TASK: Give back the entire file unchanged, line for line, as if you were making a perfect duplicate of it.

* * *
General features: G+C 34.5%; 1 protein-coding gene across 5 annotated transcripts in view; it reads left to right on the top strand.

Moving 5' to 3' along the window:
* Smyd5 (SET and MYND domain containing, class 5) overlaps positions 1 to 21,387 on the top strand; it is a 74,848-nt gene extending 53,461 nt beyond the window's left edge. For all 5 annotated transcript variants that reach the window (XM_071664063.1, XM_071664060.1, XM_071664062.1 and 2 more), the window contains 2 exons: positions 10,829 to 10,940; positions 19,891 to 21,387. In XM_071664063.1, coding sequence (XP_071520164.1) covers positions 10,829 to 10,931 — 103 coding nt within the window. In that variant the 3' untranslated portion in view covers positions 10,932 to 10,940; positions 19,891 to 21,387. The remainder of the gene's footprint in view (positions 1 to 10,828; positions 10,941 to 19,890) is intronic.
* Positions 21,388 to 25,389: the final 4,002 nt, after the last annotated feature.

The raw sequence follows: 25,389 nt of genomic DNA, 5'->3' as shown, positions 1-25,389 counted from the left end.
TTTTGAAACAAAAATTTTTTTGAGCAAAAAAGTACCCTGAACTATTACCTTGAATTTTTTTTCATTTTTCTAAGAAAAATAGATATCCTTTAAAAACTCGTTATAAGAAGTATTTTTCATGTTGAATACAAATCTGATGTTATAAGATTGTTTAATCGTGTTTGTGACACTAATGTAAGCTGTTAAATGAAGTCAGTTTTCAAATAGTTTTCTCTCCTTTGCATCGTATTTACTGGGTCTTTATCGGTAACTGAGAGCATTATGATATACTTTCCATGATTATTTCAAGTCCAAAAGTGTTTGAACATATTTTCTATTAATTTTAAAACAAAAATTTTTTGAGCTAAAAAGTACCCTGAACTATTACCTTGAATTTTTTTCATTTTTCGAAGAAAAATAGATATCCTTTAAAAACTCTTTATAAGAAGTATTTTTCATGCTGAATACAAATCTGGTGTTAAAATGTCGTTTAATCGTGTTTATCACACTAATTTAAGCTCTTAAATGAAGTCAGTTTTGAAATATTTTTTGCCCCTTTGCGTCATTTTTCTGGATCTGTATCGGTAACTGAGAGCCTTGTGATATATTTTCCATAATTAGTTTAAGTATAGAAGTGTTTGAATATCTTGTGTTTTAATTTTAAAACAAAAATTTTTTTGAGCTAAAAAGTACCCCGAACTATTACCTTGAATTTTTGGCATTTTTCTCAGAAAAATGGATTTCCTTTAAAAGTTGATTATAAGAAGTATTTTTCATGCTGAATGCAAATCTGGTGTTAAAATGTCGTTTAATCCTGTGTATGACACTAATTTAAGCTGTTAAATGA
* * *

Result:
General features: G+C 34.5%; 1 protein-coding gene across 5 annotated transcripts in view; it reads left to right on the top strand.

Moving 5' to 3' along the window:
* Smyd5 (SET and MYND domain containing, class 5) overlaps positions 1 to 21,387 on the top strand; it is a 74,848-nt gene extending 53,461 nt beyond the window's left edge. For all 5 annotated transcript variants that reach the window (XM_071664063.1, XM_071664060.1, XM_071664062.1 and 2 more), the window contains 2 exons: positions 10,829 to 10,940; positions 19,891 to 21,387. In XM_071664063.1, coding sequence (XP_071520164.1) covers positions 10,829 to 10,931 — 103 coding nt within the window. In that variant the 3' untranslated portion in view covers positions 10,932 to 10,940; positions 19,891 to 21,387. The remainder of the gene's footprint in view (positions 1 to 10,828; positions 10,941 to 19,890) is intronic.
* Positions 21,388 to 25,389: the final 4,002 nt, after the last annotated feature.

The raw sequence follows: 25,389 nt of genomic DNA, 5'->3' as shown, positions 1-25,389 counted from the left end.
TTTTGAAACAAAAATTTTTTTGAGCAAAAAAGTACCCTGAACTATTACCTTGAATTTTTTTTCATTTTTCTAAGAAAAATAGATATCCTTTAAAAACTCGTTATAAGAAGTATTTTTCATGTTGAATACAAATCTGATGTTATAAGATTGTTTAATCGTGTTTGTGACACTAATGTAAGCTGTTAAATGAAGTCAGTTTTCAAATAGTTTTCTCTCCTTTGCATCGTATTTACTGGGTCTTTATCGGTAACTGAGAGCATTATGATATACTTTCCATGATTATTTCAAGTCCAAAAGTGTTTGAACATATTTTCTATTAATTTTAAAACAAAAATTTTTTGAGCTAAAAAGTACCCTGAACTATTACCTTGAATTTTTTTCATTTTTCGAAGAAAAATAGATATCCTTTAAAAACTCTTTATAAGAAGTATTTTTCATGCTGAATACAAATCTGGTGTTAAAATGTCGTTTAATCGTGTTTATCACACTAATTTAAGCTCTTAAATGAAGTCAGTTTTGAAATATTTTTTGCCCCTTTGCGTCATTTTTCTGGATCTGTATCGGTAACTGAGAGCCTTGTGATATATTTTCCATAATTAGTTTAAGTATAGAAGTGTTTGAATATCTTGTGTTTTAATTTTAAAACAAAAATTTTTTTGAGCTAAAAAGTACCCCGAACTATTACCTTGAATTTTTGGCATTTTTCTCAGAAAAATGGATTTCCTTTAAAAGTTGATTATAAGAAGTATTTTTCATGCTGAATGCAAATCTGGTGTTAAAATGTCGTTTAATCCTGTGTATGACACTAATTTAAGCTGTTAAATGA